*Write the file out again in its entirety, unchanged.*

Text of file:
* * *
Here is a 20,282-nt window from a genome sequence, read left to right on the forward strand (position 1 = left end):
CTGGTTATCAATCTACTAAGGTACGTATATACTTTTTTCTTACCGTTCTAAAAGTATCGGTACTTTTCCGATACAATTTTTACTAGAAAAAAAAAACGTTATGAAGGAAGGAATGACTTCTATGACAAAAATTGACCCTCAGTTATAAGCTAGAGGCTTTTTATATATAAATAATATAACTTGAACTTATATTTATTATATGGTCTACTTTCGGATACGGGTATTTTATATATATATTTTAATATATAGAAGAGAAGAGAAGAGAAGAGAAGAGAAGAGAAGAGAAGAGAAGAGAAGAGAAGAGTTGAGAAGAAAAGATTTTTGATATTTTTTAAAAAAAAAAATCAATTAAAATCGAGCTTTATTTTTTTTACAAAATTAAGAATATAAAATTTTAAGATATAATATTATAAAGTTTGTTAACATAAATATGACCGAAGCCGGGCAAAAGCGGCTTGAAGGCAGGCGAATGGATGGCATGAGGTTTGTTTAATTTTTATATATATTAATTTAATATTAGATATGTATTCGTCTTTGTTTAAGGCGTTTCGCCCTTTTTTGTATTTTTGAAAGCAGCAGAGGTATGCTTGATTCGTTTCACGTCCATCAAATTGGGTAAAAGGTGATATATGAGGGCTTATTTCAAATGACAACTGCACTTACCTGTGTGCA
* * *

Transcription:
Here is a 20,282-nt window from a genome sequence, read left to right on the forward strand (position 1 = left end):
CTGGTTATCAATCTACTAAGGTACGTATATACTTTTTTCTTACCGTTCTAAAAGTATCGGTACTTTTCCGATACAATTTTTACTAGAAAAAAAAAACGTTATGAAGGAAGGAATGACTTCTATGACAAAAATTGACCCTCAGTTATAAGCTAGAGGCTTTTTATATATAAATAATATAACTTGAACTTATATTTATTATATGGTCTACTTTCGGATACGGGTATTTTATATATATATTTTAATATATAGAAGAGAAGAGAAGAGAAGAGAAGAGAAGAGAAGAGAAGAGAAGAGAAGAGAAGAGTTGAGAAGAAAAGATTTTTGATATTTTTTAAAAAAAAAAATCAATTAAAATCGAGCTTTATTTTTTTTACAAAATTAAGAATATAAAATTTTAAGATATAATATTATAAAGTTTGTTAACATAAATATGACCGAAGCCGGGCAAAAGCGGCTTGAAGGCAGGCGAATGGATGGCATGAGGTTTGTTTAATTTTTATATATATTAATTTAATATTAGATATGTATTCGTCTTTGTTTAAGGCGTTTCGCCCTTTTTTGTATTTTTGAAAGCAGCAGAGGTATGCTTGATTCGTTTCACGTCCATCAAATTGGGTAAAAGGTGATATATGAGGGCTTATTTCAAATGACAACTGCACTTACCTGTGTGCA